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Government criticises UN rights chief over ‘inappropriate’ calls for Nasheed’s release

“To seek the release of an individual purely on the basis of his political standing and having [no] regard to the allegations against him is inappropriate, and clearly seeks to circumvent the rule of law,” the foreign ministry said after Zeid Ra’ad Al Hussain urged the government to release the former president “given the deeply tainted nature of [his] case.”



The foreign ministry has slammed UN High Commissioner for Human Rights Zeid Ra’ad Al Hussain’s renewed calls today for the release of former President Mohamed Nasheed.

In his opening statement at the 30th session of the UN Human Rights Council, Zeid said the “rule of law continues to be manipulated for political ends” by the government.

“I was initially encouraged by the government’s decision in July to move former President Nasheed to house arrest for health reasons and to appeal his conviction after a flawed trial,” he said.

“But the decision to return him to prison last month, and pursuit of a further criminal investigation against his family, are serious setbacks. Given the deeply tainted nature of this case, I urge the government to release him, and to review several hundred pending criminal cases against opposition supporters in relation to protests in recent months.”

Nasheed was taken back to Maafushi jail on August 23 after two months under house arrest, during which the government and the opposition had engaged in talks for political reconciliation. Nasheed’s re-imprisonment prompted the UN human rights chief as well as the US and UK governments to renew calls for his release.

The opposition leader was found guilty of terrorism in March over the military’s detention of a judge during his tenure and sentenced to 13 years in prison.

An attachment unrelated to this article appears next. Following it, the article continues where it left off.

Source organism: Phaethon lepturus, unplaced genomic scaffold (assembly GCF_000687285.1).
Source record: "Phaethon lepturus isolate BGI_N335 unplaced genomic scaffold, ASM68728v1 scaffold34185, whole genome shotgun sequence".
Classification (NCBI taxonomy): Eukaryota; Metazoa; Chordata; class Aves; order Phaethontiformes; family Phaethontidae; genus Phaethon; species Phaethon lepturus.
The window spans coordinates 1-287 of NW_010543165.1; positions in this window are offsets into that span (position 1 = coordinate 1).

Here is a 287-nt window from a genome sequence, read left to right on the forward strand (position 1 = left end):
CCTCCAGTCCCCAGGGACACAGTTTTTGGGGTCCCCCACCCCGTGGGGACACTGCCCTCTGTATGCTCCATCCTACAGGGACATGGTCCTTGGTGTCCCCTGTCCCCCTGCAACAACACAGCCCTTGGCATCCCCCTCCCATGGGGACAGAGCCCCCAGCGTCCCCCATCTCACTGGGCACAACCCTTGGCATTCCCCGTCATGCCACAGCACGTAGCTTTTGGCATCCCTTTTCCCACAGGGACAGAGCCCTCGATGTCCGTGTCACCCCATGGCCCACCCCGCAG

The 19-day trial at the criminal court drew widespread international condemnation over its apparent lack of due process.

In a statement issued shortly after Zeid’s remarks, the foreign ministry said the government “rejects” the high commissioner’s characterisation of the situation and dismissed the allegations as “completely baseless,” and “wholly inappropriate.”

The government went on to blame Nasheed for his alleged lack of cooperation with the appeal process last week. The court had rejected the state’s appeal on Thursday on the grounds that it was not filed by Nasheed.

The Prosecutor General “sought to put the case before the appellate courts given the criticisms raised, and a direct request by Mr Nasheed,” the ministry said, but claimed Nasheed had then “failed to co-operate with the process.”

Nasheed’s lawyers had argued that the PG must acknowledge the criminal court proceedings were flawed in its appeal. The prosecutors disagreed.

“Mr Nasheed’s refusal to engage with the process was a deliberate attempt to sabotage the proceedings and thus it is Mr Nasheed who is seeking to manipulate the judicial process for political gain,” the statement alleged.

“To seek the release of an individual purely on the basis of his political standing and having [no] regard to the allegations against him is inappropriate, and clearly seeks to circumvent the rule of law.

“Further, the High Commissioner is reminded that the complaint filed by the former President with the UN Working Group on Arbitrary Detention has not yet published its opinion on the matter and is still subject to review and thus the demands made in this recent statement prior to the conclusion of that review are again, wholly inappropriate.”

Nasheed’s international lawyers Amal Clooney, Jared Genser, and Ben Emmerson filed a petition with the working group on April 30, seeking a judgment declaring his imprisonment unlawful.

Genser and Clooney told the press during a visit to the Maldives last week that a likely ruling in Nasheed’s favour by the specialised UN agency would be an “authoritative pronouncement” that could pave the way to impose targeted sanctions, overseas asset freezes, and travel bans on Maldivian government officials if the opposition leader is not released.

Nasheed was meanwhile taken back to jail amid a dispute over a document purportedly from the Maldives Correctional Services commuting his 13-year jail sentence to permanent house arrest. The police launched an investigation after the government dismissed the document as a “forgery” and searched Nasheed’s residence on August 27, confiscating CCTV recording equipment.

Nasheed’s family and lawyers accused the police of harassment and criminal trespassing after police officers searched the residence from 9:40pm to 4:00am, obtaining four warrants from the criminal court to search for the disputed document.